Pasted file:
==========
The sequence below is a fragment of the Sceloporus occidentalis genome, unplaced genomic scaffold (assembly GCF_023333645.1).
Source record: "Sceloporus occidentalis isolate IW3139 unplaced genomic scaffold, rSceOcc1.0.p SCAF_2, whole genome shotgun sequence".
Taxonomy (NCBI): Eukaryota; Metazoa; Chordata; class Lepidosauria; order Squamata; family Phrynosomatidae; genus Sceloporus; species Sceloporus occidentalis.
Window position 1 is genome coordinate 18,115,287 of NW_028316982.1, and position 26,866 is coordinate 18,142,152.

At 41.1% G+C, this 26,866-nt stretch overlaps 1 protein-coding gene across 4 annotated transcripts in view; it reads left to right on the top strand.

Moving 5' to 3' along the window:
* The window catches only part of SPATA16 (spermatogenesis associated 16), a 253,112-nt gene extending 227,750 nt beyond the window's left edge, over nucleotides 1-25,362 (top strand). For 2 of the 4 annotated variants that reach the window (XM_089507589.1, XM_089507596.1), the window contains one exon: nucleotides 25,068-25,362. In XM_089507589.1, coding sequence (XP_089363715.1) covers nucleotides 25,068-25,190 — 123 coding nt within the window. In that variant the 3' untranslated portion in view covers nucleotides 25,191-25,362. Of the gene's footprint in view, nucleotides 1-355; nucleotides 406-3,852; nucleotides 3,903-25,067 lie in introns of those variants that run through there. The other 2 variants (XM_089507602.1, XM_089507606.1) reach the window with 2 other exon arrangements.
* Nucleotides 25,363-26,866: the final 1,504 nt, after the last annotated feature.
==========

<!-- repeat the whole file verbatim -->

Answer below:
The sequence below is a fragment of the Sceloporus occidentalis genome, unplaced genomic scaffold (assembly GCF_023333645.1).
Source record: "Sceloporus occidentalis isolate IW3139 unplaced genomic scaffold, rSceOcc1.0.p SCAF_2, whole genome shotgun sequence".
Taxonomy (NCBI): Eukaryota; Metazoa; Chordata; class Lepidosauria; order Squamata; family Phrynosomatidae; genus Sceloporus; species Sceloporus occidentalis.
Window position 1 is genome coordinate 18,115,287 of NW_028316982.1, and position 26,866 is coordinate 18,142,152.

At 41.1% G+C, this 26,866-nt stretch overlaps 1 protein-coding gene across 4 annotated transcripts in view; it reads left to right on the top strand.

Moving 5' to 3' along the window:
* The window catches only part of SPATA16 (spermatogenesis associated 16), a 253,112-nt gene extending 227,750 nt beyond the window's left edge, over nucleotides 1-25,362 (top strand). For 2 of the 4 annotated variants that reach the window (XM_089507589.1, XM_089507596.1), the window contains one exon: nucleotides 25,068-25,362. In XM_089507589.1, coding sequence (XP_089363715.1) covers nucleotides 25,068-25,190 — 123 coding nt within the window. In that variant the 3' untranslated portion in view covers nucleotides 25,191-25,362. Of the gene's footprint in view, nucleotides 1-355; nucleotides 406-3,852; nucleotides 3,903-25,067 lie in introns of those variants that run through there. The other 2 variants (XM_089507602.1, XM_089507606.1) reach the window with 2 other exon arrangements.
* Nucleotides 25,363-26,866: the final 1,504 nt, after the last annotated feature.